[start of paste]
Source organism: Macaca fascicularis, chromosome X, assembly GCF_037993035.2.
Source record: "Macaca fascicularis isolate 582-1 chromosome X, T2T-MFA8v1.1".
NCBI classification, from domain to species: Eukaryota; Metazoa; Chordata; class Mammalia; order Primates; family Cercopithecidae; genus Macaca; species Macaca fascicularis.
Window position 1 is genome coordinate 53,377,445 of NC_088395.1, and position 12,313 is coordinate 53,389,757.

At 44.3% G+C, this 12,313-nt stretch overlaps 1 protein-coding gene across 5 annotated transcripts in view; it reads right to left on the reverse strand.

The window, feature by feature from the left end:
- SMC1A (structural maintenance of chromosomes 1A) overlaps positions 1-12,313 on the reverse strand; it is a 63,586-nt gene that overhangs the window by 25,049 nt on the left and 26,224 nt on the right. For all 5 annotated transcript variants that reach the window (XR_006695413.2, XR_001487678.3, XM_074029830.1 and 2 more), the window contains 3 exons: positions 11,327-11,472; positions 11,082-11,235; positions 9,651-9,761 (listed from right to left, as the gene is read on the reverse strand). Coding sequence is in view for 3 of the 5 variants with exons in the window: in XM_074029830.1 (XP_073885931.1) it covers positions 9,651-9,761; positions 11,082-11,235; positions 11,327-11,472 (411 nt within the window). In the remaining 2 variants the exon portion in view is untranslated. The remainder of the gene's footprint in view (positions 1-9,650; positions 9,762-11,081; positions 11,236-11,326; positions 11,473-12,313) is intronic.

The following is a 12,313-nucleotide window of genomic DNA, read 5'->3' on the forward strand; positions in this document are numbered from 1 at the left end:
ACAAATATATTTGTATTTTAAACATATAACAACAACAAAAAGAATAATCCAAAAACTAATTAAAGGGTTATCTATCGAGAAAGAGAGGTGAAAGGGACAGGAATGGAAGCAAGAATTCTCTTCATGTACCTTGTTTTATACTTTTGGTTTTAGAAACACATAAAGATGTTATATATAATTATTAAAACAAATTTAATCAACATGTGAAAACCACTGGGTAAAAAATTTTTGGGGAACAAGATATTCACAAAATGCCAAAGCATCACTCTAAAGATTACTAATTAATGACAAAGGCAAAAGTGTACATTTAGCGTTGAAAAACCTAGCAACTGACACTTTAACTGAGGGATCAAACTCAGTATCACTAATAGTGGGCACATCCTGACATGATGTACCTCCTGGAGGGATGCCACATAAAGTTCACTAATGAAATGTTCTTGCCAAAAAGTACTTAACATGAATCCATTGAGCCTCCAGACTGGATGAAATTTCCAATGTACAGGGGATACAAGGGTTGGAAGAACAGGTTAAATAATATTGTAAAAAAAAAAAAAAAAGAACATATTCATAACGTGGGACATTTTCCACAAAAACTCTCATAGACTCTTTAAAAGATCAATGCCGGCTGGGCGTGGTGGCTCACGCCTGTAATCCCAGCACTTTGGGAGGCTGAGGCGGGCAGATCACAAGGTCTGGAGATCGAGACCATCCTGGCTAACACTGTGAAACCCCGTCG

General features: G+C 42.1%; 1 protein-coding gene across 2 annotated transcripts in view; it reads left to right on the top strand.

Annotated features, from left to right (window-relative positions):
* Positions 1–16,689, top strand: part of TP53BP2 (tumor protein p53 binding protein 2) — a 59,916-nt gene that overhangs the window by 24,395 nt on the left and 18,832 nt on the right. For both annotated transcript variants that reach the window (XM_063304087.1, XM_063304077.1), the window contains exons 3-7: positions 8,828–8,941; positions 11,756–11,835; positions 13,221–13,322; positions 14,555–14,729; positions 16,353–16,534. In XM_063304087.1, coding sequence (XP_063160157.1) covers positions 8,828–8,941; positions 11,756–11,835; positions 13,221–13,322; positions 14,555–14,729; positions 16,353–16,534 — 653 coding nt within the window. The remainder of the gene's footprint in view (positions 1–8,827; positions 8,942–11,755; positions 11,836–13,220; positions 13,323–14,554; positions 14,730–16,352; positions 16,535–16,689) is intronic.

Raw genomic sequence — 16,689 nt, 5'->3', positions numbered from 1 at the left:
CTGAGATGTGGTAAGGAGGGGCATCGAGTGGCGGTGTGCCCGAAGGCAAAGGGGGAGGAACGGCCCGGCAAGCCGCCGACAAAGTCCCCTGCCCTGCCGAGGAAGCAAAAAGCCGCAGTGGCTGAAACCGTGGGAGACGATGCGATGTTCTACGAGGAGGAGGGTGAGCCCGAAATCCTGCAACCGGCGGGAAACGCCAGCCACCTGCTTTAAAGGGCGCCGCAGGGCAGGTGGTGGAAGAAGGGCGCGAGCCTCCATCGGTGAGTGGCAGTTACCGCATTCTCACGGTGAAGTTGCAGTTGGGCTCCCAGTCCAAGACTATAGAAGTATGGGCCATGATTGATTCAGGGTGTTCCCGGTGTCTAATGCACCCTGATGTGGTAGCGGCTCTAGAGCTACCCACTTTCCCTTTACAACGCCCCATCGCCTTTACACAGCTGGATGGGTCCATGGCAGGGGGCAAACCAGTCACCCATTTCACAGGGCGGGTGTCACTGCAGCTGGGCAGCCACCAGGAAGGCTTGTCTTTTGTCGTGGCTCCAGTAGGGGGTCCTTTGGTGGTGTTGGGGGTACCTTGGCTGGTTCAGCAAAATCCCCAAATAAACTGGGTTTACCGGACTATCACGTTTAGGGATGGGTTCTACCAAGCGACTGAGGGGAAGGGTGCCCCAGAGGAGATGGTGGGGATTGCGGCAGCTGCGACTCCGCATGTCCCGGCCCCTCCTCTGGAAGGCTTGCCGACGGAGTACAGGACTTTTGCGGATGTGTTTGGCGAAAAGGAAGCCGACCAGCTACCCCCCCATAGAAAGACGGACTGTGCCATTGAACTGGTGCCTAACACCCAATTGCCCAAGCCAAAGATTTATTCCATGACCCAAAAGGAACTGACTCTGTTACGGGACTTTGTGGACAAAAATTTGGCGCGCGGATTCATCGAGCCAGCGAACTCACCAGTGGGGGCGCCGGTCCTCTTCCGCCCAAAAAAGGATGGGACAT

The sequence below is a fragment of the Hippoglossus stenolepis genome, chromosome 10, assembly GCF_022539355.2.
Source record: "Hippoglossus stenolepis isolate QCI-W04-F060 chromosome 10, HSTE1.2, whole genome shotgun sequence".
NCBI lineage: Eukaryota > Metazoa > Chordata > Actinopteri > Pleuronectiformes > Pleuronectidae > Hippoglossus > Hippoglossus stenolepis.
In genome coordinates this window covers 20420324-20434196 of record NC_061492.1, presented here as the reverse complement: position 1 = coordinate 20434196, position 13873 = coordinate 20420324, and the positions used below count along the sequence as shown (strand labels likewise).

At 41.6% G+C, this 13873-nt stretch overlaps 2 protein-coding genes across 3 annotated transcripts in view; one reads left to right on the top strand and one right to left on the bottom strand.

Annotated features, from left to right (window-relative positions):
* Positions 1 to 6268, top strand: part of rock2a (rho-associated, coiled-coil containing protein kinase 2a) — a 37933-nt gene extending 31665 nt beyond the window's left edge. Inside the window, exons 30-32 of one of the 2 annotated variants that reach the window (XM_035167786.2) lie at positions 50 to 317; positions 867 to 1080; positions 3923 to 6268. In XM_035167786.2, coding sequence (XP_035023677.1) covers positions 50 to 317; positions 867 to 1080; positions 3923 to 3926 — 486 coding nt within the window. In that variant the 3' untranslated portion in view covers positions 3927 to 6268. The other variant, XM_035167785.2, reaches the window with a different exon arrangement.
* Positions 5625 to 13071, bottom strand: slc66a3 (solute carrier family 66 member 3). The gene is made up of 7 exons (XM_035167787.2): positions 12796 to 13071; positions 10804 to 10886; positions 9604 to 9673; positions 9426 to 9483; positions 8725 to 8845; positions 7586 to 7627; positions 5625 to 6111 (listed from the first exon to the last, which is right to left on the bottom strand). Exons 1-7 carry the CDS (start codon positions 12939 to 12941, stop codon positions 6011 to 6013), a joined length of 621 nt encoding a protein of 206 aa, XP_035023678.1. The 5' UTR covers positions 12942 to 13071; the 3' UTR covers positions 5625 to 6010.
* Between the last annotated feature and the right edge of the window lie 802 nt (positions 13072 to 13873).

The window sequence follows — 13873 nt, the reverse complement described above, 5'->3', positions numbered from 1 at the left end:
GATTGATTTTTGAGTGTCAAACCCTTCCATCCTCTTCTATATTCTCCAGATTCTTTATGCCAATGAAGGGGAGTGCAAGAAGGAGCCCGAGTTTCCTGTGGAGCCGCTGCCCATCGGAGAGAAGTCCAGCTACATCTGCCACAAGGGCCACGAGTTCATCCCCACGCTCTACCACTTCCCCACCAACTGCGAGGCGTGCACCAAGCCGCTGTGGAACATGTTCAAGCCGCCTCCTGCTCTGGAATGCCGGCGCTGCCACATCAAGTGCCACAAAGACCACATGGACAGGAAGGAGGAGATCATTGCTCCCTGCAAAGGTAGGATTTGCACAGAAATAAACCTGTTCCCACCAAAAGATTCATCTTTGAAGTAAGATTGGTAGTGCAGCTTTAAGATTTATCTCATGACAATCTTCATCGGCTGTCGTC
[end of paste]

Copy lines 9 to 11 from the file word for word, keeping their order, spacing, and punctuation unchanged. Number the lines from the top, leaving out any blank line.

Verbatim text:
ACAAATATATTTGTATTTTAAACATATAACAACAACAAAAAGAATAATCCAAAAACTAATTAAAGGGTTATCTATCGAGAAAGAGAGGTGAAAGGGACAGGAATGGAAGCAAGAATTCTCTTCATGTACCTTGTTTTATACTTTTGGTTTTAGAAACACATAAAGATGTTATATATAATTATTAAAACAAATTTAATCAACATGTGAAAACCACTGGGTAAAAAATTTTTGGGGAACAAGATATTCACAAAATGCCAAAGCATCACTCTAAAGATTACTAATTAATGACAAAGGCAAAAGTGTACATTTAGCGTTGAAAAACCTAGCAACTGACACTTTAACTGAGGGATCAAACTCAGTATCACTAATAGTGGGCACATCCTGACATGATGTACCTCCTGGAGGGATGCCACATAAAGTTCACTAATGAAATGTTCTTGCCAAAAAGTACTTAACATGAATCCATTGAGCCTCCAGACTGGATGAAATTTCCAATGTACAGGGGATACAAGGGTTGGAAGAACAGGTTAAATAATATTGTAAAAAAAAAAAAAAAAGAACATATTCATAACGTGGGACATTTTCCACAAAAACTCTCATAGACTCTTTAAAAGATCAATGCCGGCTGGGCGTGGTGGCTCACGCCTGTAATCCCAGCACTTTGGGAGGCTGAGGCGGGCAGATCACAAGGTCTGGAGATCGAGACCATCCTGGCTAACACTGTGAAACCCCGTCG

General features: G+C 42.1%; 1 protein-coding gene across 2 annotated transcripts in view; it reads left to right on the top strand.

Annotated features, from left to right (window-relative positions):